Looks like the . AOL yesterday that it was shutting down , media playing software for Windows and Android devices that it picked up through its $80 million acquisition of Nullsoft in 1999. But today Techcrunch has learned that AOL is talks with Microsoft to sell Winamp, along with , a media streaming service also developed by Nullsoft. We have also learned that AOL has been planning to announce the closure of Shoutcast next week.
AOL has declined to comment for this story,
and we are still waiting to hear back from Microsoft with a response. From what we understand, the deal is not yet finalized, with AOL and Microsoft still working out the price. It could also be very wishful thinking from those intent on trying to save both services.
AOL did not give any guidance yesterday on what would happen with Shoutcast.
If this is correct, it would represent an interesting, and strange, twist in the story.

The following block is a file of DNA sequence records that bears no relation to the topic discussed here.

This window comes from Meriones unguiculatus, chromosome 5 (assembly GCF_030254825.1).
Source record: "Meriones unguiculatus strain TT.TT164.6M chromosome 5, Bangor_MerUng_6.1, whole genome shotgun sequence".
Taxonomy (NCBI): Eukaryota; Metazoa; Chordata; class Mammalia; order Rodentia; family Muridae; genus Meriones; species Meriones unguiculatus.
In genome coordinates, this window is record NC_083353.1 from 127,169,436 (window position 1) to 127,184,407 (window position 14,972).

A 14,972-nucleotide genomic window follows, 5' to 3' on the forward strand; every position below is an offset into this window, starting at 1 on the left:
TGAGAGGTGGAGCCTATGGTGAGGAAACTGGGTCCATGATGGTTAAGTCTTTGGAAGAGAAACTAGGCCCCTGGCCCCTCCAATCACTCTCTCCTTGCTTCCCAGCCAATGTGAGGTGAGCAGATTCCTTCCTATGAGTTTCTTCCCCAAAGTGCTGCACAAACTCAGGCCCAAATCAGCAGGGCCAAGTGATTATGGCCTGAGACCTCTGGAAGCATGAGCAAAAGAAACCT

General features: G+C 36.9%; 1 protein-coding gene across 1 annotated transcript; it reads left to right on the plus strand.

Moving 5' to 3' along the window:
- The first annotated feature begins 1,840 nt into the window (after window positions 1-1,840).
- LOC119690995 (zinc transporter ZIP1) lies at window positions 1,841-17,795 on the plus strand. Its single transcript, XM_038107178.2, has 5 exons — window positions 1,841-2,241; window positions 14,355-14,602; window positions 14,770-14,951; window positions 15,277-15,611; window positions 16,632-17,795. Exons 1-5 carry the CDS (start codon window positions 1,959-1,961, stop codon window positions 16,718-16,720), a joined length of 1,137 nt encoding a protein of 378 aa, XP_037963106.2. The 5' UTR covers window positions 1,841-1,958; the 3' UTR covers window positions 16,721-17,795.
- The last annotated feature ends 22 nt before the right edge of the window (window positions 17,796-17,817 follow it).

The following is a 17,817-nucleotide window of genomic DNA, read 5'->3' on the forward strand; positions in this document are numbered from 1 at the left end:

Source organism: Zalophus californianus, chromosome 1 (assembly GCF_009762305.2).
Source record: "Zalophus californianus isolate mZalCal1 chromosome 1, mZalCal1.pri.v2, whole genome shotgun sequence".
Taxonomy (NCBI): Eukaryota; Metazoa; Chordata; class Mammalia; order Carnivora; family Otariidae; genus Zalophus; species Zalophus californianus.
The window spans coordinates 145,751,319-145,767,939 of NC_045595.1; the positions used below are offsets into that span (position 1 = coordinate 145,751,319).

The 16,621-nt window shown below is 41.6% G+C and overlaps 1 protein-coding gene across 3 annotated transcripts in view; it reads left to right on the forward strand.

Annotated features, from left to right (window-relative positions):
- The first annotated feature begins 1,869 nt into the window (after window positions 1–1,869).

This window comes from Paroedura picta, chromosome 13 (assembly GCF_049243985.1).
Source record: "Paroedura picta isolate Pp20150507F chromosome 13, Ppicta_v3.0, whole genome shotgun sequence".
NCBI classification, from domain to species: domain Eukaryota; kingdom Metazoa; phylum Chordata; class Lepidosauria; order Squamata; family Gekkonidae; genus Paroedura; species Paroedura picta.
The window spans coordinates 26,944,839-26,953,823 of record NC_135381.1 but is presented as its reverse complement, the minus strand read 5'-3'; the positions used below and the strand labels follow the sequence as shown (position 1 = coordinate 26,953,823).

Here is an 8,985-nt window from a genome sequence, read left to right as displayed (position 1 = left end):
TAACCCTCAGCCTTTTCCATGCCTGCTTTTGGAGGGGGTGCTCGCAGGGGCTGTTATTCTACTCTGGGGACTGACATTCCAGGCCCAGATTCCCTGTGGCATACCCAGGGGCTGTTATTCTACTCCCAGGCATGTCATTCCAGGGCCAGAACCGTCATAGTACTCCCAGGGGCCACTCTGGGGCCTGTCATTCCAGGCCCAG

On the AOL side, it’s fairly clear why AOL is closing down Winamp and Shoutcast, and it makes sense why it would want to sell both.
As an owner, AOL to the products, at a time when other digital music companies have been building up audiences and evolving technologies (although, as we pointed out earlier this week when writing about , the digital music business is tough). It has already other music assets as part of a bigger strategic shift to focus resources as a web publisher (it owns TechCrunch, Engadget, Huffington Post and a number of other bloggy properties), and as a rich-media advertising network operator across those and third-party sites, with an increasing focus on ad-tech to improve how those ads are delivered and measured.
Yes, music properties could very much fit into that mix, but not without a lot of financial and strategic investment in them.
On the Microsoft side, the Windows giant has had its own setbacks in music (). But it has more recently thrown a lot of eggs into the basket, which works on the Xbox 360, Windows 8, Windows RT, Windows Phone 8,iOS and Android devices, offering free, ad-supported streaming, subscriptions, and downloaded music.
Where would Winamp or Shoutcast fit into that mix? While I’m still trying to figure out what Microsoft would do with Winamp, Shoutcast has a platform that acts as a portal to over 50,000 radio stations. This could be one area that Microsoft might want to add to the Xbox Music platform, and which it currently lacks, to complement its Pandora-style personal radio feature.
Update: Microsoft has declined to comment for this story.